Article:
Introduction to the Ising Model

The Ising Model is one of the pillars of statistical mechanics. Each site can have two values (red/white, 1/0, +/-, ...), and neighboring sites have an energetic preference to be the same value. As a system of +/- spins, it is a model for magnetism: like iron, there is a temperature (the Neel point) above which the magnetization "melts" away. Run at high temperatures (say above 3) to see the melted state: run at low temperatures (below 2) to see the magnetized state.

Thought of as sites either occupied or vacant (1/0) on a lattice, it is a model for the liquid-gas transition: dense regions of occupied "liquid" are surrounded by dilute regions of mostly "gas". Our simulation isn't ideal for visualizing this, because we allow atoms to be created and destroyed: one of the possible projects involves writing a version which only allows sites to flip in pairs, moving atoms from occupied to empty sites. Try running at 2.4 for a while (to generate a "clumped up" state), and then drop to 2.0 or so. For a limited time, you will likely observe fairly well defined red regions and white regions: think of a red fluid with a few red vapor atoms in the white regions. As you run for longer, you'll see either the vapor or the fluid win: the last drop will evaporate, or the last bubble will collapse. Of course, real liquid/vapor transitions are in three dimensions: another project will be to write a version of the program which runs a three-dimensional Ising model.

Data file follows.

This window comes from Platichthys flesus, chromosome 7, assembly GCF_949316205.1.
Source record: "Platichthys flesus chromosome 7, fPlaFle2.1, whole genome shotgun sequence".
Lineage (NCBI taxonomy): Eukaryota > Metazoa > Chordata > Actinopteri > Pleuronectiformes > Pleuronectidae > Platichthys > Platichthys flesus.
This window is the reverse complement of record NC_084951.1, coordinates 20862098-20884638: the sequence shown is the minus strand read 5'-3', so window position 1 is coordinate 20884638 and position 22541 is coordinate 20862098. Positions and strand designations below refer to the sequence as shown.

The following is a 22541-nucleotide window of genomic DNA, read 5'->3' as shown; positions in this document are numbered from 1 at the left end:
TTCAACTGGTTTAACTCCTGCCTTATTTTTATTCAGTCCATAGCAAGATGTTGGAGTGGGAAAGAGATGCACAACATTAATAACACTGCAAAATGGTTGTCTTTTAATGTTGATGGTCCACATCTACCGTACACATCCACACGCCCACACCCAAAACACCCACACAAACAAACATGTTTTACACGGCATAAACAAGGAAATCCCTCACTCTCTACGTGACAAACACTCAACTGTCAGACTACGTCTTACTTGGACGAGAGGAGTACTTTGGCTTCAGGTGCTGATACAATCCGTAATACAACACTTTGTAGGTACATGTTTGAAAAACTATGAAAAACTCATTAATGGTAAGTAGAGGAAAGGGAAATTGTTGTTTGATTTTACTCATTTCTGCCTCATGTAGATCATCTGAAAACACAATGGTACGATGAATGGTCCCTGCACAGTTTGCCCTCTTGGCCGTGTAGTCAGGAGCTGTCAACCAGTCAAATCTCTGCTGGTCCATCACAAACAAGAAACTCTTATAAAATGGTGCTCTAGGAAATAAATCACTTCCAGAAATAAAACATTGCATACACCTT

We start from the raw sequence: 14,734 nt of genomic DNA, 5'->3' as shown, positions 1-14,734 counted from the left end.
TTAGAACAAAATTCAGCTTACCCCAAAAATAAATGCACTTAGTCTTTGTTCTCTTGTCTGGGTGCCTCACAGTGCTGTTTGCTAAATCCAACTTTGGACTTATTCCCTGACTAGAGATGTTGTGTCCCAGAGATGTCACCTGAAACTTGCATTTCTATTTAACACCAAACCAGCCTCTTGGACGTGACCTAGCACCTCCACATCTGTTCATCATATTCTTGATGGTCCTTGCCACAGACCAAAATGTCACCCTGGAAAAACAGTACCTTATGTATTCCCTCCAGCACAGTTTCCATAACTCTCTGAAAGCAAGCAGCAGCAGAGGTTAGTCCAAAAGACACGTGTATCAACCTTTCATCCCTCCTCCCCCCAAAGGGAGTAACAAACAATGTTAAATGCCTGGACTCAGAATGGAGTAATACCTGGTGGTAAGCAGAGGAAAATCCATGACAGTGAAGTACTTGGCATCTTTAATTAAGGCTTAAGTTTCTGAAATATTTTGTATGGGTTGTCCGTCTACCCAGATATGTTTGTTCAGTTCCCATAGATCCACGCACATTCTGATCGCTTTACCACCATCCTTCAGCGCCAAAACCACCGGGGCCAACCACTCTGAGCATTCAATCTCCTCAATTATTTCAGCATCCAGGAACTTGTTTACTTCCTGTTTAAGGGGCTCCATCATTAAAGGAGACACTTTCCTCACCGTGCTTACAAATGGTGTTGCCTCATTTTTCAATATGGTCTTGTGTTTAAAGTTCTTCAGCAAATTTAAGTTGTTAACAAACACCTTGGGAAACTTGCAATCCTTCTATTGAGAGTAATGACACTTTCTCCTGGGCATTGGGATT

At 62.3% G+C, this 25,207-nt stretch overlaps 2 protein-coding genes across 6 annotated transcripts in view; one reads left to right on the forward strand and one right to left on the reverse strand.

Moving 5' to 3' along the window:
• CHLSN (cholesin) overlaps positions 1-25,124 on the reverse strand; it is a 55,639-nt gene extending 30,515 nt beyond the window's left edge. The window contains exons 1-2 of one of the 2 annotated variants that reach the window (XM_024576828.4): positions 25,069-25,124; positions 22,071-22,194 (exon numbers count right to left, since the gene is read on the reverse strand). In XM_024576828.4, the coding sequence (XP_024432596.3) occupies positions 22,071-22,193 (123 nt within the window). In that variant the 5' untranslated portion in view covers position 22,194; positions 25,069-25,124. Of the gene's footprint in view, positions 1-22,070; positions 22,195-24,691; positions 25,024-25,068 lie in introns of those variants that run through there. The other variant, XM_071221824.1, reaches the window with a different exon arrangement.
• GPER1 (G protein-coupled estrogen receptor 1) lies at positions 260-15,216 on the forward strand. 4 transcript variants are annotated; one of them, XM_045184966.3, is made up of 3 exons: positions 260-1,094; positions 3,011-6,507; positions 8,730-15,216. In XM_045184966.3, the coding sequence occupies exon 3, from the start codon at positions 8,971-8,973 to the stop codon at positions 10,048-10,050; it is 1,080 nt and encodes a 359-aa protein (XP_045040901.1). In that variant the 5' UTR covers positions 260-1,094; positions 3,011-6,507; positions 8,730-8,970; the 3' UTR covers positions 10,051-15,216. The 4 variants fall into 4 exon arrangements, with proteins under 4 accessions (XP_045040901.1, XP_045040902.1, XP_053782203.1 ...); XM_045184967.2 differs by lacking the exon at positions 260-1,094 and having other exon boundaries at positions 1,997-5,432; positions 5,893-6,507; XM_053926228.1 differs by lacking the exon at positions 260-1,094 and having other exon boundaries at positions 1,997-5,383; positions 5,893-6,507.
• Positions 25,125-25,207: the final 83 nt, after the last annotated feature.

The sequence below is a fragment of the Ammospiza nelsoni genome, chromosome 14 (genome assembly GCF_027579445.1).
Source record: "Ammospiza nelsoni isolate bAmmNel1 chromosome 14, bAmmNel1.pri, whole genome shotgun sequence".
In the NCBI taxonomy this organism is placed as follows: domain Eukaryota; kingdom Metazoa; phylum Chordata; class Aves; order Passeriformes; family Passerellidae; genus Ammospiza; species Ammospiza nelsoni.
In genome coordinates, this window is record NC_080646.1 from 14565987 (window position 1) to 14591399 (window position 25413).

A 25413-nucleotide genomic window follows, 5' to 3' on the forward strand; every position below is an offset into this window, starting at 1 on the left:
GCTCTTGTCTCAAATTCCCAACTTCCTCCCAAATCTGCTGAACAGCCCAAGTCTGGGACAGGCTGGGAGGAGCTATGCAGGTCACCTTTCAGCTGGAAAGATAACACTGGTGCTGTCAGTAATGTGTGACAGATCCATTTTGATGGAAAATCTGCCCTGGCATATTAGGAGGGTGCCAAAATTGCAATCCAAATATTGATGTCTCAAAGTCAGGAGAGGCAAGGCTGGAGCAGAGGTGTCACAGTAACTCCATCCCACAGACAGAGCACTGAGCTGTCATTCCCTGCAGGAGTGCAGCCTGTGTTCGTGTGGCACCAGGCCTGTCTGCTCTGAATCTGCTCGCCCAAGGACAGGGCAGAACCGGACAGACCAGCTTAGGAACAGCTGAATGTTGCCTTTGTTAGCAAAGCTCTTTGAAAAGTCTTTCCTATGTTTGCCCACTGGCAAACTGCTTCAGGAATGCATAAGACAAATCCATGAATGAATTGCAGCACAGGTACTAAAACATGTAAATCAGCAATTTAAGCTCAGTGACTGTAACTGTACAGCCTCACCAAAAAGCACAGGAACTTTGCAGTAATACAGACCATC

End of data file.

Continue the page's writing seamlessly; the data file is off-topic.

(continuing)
Other Ising Model Presets

Description of the Model.
Phase Diagram
Magnetization M(T)
Nucleation
Domain Coarsening

Last modified: June 1, 1997

James P. Sethna, sethna@lassp.cornell.edu, http://www.lassp.cornell.edu/sethna/sethna.html

Statistical Mechanics: Entropy, Order Parameters, and Complexity, now available at Oxford University Press (USA, Europe).